Apamea, on the right bank of the Orontes River, was a treasure city and stud-depot of the Seleucid kings, and was the capital of Apamene. (Stephanus of Byzantium s. v.; Strabo xvi. p. 752; Ptolemy v. 15. § 19; Festus Avienus, v. 1083; Anton. Itin.; Hierocles). Its site is found about 55 km (34 mi) to the northwest of Hama, Syria, overlooking the Ghab valley. Previously known as Pharmake, it was fortified and enlarged by Seleucus I Nicator in 300 BC, who so named it after his Bactrian wife, Apama – not his mother, as Stephanus asserts (compare Strabo, p. 578).
In pursuance of his policy of Hellenizing Syria, it bore the Macedonian name of Pella. The fortress was placed upon a hill; the windings of the Orontes, with the lake and marshes, gave it a peninsular form, whence its other name of Cherronêsos. Seleucus had his commissariat there, 500 elephants, with 30,000 mares, and 300 stallions. The pretender, Diodotus Tryphon, made Apamea the basis of his operations. (Strab. l. c.) Located at a strategic crossroads for Eastern commerce, the city flourished to the extent that its population eventually numbered half a million. It was one of the four cities of the Syrian tetrapolis.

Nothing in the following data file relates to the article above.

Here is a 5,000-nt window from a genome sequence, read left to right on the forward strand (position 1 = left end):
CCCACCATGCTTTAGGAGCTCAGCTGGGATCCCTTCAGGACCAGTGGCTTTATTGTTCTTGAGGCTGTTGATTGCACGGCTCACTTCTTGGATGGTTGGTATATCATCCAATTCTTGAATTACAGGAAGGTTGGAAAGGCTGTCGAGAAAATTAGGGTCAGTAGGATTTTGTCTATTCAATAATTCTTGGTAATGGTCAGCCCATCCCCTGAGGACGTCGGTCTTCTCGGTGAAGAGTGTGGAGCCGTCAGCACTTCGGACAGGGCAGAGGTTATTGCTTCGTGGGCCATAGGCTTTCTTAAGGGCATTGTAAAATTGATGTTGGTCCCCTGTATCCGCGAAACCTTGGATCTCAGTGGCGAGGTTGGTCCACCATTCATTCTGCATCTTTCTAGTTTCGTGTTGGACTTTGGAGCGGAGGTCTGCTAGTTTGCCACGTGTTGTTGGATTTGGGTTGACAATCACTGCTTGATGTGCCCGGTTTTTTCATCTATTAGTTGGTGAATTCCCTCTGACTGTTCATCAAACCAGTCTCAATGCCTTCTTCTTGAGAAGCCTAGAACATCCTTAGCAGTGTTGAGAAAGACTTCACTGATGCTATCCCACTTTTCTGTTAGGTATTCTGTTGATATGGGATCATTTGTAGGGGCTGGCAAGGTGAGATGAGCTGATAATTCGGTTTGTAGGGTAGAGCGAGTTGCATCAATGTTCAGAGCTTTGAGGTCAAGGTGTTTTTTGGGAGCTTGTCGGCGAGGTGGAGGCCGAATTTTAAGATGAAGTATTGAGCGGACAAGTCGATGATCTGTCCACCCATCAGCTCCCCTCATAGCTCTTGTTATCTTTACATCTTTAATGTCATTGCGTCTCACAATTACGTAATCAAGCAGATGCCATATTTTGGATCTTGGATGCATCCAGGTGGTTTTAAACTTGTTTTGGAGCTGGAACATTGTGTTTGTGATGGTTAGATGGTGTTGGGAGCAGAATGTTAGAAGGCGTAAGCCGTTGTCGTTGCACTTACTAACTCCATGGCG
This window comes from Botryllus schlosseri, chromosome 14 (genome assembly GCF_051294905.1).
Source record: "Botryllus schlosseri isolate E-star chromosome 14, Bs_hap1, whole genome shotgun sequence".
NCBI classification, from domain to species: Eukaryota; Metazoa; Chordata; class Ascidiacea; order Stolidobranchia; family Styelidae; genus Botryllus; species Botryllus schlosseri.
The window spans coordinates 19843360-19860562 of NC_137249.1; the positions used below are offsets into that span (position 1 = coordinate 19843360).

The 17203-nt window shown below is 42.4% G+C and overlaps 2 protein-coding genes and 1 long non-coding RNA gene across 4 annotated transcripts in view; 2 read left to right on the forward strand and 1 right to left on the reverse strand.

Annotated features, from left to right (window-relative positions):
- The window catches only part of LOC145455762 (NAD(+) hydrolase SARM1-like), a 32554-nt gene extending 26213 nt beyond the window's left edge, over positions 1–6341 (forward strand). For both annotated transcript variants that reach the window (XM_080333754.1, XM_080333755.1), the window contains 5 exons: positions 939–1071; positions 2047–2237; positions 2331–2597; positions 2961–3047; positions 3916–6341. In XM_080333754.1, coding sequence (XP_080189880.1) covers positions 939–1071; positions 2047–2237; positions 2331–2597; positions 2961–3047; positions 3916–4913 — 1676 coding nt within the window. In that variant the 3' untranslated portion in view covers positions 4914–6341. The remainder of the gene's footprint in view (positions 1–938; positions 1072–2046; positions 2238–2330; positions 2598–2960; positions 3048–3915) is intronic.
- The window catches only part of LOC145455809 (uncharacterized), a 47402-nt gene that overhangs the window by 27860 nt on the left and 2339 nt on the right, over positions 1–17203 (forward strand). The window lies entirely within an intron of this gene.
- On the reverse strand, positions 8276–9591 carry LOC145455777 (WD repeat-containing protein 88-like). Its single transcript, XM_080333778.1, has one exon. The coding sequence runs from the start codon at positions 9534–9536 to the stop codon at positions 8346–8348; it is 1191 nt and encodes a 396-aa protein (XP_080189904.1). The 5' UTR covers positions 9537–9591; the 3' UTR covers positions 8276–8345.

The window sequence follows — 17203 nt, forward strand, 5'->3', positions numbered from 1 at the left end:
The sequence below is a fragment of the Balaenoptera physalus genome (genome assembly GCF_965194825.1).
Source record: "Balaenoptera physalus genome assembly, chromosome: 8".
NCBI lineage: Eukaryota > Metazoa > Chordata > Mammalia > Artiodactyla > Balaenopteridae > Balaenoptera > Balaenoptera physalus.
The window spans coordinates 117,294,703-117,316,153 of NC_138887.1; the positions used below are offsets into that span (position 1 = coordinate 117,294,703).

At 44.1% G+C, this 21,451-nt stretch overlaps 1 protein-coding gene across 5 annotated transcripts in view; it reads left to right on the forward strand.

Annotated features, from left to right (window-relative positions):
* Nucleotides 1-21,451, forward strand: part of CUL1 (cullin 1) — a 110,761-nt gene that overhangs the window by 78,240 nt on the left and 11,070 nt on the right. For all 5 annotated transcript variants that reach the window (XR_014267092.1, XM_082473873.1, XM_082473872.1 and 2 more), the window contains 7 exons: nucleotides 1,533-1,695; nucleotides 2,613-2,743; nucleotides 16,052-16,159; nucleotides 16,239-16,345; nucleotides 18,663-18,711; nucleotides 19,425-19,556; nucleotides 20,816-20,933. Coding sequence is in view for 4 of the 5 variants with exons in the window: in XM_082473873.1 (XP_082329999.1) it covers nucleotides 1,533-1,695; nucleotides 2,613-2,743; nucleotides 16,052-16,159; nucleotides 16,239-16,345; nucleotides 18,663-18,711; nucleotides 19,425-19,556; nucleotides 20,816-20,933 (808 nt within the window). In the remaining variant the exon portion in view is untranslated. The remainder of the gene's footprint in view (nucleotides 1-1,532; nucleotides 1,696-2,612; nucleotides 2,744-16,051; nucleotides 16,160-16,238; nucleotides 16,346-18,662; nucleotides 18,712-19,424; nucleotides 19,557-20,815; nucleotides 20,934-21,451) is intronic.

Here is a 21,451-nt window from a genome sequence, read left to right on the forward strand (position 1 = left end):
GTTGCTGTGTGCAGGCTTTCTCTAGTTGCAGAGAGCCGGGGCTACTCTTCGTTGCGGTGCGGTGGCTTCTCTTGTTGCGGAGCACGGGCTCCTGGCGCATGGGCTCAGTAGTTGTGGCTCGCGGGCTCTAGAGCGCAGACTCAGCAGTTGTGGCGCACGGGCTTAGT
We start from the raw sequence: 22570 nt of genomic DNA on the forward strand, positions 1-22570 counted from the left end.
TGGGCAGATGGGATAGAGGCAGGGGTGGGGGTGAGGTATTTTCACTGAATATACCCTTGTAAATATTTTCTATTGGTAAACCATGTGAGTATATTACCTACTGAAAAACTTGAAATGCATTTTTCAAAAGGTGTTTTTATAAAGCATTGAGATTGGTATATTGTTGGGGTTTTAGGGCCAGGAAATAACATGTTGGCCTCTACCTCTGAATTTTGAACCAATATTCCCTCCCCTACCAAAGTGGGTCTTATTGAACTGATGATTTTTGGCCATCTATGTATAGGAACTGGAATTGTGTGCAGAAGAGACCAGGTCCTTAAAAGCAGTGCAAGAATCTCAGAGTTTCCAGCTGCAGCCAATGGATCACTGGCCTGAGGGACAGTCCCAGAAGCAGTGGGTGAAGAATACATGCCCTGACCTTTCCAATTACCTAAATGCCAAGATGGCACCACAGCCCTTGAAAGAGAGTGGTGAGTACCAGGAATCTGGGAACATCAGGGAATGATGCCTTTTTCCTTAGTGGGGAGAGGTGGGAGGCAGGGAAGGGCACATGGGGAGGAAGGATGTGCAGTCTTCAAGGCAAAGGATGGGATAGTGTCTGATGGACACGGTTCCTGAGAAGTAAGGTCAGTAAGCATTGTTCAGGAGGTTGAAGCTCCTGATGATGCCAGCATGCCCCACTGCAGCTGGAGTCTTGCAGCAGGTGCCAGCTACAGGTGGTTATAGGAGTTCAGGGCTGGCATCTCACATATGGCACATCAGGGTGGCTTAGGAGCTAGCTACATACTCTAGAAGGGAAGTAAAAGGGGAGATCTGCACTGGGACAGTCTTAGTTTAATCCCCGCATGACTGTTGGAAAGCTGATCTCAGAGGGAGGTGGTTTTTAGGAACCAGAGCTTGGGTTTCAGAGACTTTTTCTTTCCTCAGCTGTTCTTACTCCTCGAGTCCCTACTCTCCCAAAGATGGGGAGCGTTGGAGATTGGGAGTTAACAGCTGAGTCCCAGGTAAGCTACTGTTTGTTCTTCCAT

The acropolis hill is now occupied by the ruins called Kalat el-Mudik (Kŭlat el-Mudîk). The ruins of a highly ornamental character, and of an enormous extent, are still standing, the remains, probably, of the temples of which Sozomen speaks (vii. 15); part of the town is enclosed in an ancient castle situated on a hill; the remainder is to be found in the plain. In the adjacent lake are the celebrated black fish, the source of much wealth.
Both the Jerusalem Targumim considered the city of Shepham (Num. xxxiv. 11) to be identical with Apamea. Since Apamea virtually belonged to Rabbinic Palestine, the first-fruits brought by Ariston from that town were accepted for sacrifice in Jerusalem (Mishnah Ḥal. iv. 11). Apamea remains a titular see of the Roman Catholic Church, Apamenus in Syria; the seat has been vacant since the death of the last bishop in 1974.